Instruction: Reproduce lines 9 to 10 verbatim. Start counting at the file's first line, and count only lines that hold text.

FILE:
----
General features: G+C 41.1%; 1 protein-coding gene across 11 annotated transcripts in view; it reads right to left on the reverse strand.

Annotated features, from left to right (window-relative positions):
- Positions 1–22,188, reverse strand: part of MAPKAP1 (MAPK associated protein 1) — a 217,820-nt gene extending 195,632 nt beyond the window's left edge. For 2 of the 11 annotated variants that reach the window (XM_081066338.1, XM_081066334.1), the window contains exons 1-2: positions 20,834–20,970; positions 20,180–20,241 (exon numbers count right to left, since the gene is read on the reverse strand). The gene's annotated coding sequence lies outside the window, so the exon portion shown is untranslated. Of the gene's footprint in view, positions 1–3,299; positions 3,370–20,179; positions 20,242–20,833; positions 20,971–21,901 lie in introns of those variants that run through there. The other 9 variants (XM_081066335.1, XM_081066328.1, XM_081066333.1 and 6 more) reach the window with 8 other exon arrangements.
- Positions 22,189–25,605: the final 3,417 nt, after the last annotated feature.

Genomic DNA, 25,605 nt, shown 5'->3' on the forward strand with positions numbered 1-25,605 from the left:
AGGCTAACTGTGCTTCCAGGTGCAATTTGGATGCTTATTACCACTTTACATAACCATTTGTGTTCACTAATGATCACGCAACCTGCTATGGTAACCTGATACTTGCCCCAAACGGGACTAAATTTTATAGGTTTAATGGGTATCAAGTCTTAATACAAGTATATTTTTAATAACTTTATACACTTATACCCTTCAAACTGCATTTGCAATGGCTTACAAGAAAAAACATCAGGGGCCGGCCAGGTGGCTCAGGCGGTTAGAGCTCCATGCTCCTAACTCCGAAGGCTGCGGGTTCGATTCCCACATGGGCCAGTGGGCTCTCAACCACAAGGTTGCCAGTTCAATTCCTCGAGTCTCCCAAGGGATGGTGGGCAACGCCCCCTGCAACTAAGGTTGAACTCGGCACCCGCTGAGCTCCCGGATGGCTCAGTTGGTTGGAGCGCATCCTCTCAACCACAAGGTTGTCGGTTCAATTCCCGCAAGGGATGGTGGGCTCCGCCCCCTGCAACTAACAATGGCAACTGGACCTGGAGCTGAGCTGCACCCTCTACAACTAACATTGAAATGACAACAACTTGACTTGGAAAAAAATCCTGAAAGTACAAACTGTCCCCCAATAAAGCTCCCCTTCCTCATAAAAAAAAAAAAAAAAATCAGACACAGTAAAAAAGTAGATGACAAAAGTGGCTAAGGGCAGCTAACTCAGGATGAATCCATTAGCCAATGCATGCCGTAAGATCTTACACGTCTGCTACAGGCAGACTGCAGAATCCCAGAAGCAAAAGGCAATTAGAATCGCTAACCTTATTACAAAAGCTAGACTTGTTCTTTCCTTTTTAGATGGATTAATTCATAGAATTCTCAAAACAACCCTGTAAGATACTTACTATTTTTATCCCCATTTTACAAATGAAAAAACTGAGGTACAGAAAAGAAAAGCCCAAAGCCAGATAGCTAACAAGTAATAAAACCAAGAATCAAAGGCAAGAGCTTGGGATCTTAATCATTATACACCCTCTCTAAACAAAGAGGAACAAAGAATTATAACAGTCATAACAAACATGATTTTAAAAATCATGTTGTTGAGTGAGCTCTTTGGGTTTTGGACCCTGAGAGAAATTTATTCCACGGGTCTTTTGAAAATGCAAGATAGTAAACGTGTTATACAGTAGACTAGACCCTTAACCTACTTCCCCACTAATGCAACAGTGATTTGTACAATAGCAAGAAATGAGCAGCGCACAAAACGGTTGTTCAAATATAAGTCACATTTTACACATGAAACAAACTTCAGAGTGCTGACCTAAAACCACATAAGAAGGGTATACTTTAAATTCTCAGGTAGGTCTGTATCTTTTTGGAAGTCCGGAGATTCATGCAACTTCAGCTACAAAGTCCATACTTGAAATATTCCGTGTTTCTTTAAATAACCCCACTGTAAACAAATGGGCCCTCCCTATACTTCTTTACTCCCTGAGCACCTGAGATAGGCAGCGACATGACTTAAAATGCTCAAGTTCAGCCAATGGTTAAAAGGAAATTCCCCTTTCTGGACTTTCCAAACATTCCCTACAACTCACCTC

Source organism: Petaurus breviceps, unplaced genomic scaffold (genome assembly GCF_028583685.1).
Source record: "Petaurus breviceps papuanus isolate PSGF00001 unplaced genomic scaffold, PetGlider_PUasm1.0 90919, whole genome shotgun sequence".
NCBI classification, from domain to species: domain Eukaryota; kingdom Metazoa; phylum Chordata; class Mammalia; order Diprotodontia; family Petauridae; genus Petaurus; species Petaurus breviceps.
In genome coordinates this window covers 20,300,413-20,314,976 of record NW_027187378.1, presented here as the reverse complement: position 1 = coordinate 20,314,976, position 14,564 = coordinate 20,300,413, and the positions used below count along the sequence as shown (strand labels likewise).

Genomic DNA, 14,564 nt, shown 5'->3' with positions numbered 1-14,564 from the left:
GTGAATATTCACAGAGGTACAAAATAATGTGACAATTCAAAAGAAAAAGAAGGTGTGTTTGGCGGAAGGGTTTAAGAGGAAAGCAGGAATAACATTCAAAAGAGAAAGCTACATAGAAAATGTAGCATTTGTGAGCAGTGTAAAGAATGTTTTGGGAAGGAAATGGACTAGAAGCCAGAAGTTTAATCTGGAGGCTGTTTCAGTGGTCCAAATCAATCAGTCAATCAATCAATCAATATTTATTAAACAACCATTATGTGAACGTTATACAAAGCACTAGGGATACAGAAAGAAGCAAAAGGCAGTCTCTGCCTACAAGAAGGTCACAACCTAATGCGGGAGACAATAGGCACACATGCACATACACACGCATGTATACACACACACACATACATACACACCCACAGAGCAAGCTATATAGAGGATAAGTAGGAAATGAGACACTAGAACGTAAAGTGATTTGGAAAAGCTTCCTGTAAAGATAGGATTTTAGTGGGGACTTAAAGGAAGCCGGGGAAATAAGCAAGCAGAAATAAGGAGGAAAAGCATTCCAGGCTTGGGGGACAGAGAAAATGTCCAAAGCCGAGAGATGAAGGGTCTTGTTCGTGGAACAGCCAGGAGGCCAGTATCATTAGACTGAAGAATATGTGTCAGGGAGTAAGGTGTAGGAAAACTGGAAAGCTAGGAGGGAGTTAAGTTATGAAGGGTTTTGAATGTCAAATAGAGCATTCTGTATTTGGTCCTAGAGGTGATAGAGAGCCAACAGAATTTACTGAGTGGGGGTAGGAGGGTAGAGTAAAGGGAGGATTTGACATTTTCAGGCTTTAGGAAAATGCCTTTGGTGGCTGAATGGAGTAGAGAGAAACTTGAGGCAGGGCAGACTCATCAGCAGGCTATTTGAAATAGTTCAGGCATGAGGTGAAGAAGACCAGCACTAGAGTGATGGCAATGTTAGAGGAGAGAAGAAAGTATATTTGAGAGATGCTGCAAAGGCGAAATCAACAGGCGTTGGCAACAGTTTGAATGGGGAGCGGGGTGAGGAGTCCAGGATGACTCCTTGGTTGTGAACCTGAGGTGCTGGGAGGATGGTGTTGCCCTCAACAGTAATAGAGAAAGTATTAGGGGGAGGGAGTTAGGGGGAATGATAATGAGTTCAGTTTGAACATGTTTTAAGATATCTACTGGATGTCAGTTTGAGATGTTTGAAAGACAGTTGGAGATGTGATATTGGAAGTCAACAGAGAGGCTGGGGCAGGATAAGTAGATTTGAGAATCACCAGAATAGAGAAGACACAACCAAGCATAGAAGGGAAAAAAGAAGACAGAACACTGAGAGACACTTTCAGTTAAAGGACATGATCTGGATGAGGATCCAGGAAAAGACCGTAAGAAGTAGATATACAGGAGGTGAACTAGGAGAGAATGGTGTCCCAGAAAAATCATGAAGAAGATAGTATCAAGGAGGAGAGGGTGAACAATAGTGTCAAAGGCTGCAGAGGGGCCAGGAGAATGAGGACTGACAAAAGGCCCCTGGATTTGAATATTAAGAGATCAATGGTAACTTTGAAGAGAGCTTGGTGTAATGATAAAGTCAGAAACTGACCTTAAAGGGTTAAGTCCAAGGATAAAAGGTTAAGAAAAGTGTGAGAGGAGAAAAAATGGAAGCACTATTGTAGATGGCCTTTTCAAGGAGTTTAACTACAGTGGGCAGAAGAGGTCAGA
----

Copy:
NCBI classification, from domain to species: domain Eukaryota; kingdom Metazoa; phylum Chordata; class Mammalia; order Diprotodontia; family Petauridae; genus Petaurus; species Petaurus breviceps.
In genome coordinates this window covers 20,300,413-20,314,976 of record NW_027187378.1, presented here as the reverse complement: position 1 = coordinate 20,314,976, position 14,564 = coordinate 20,300,413, and the positions used below count along the sequence as shown (strand labels likewise).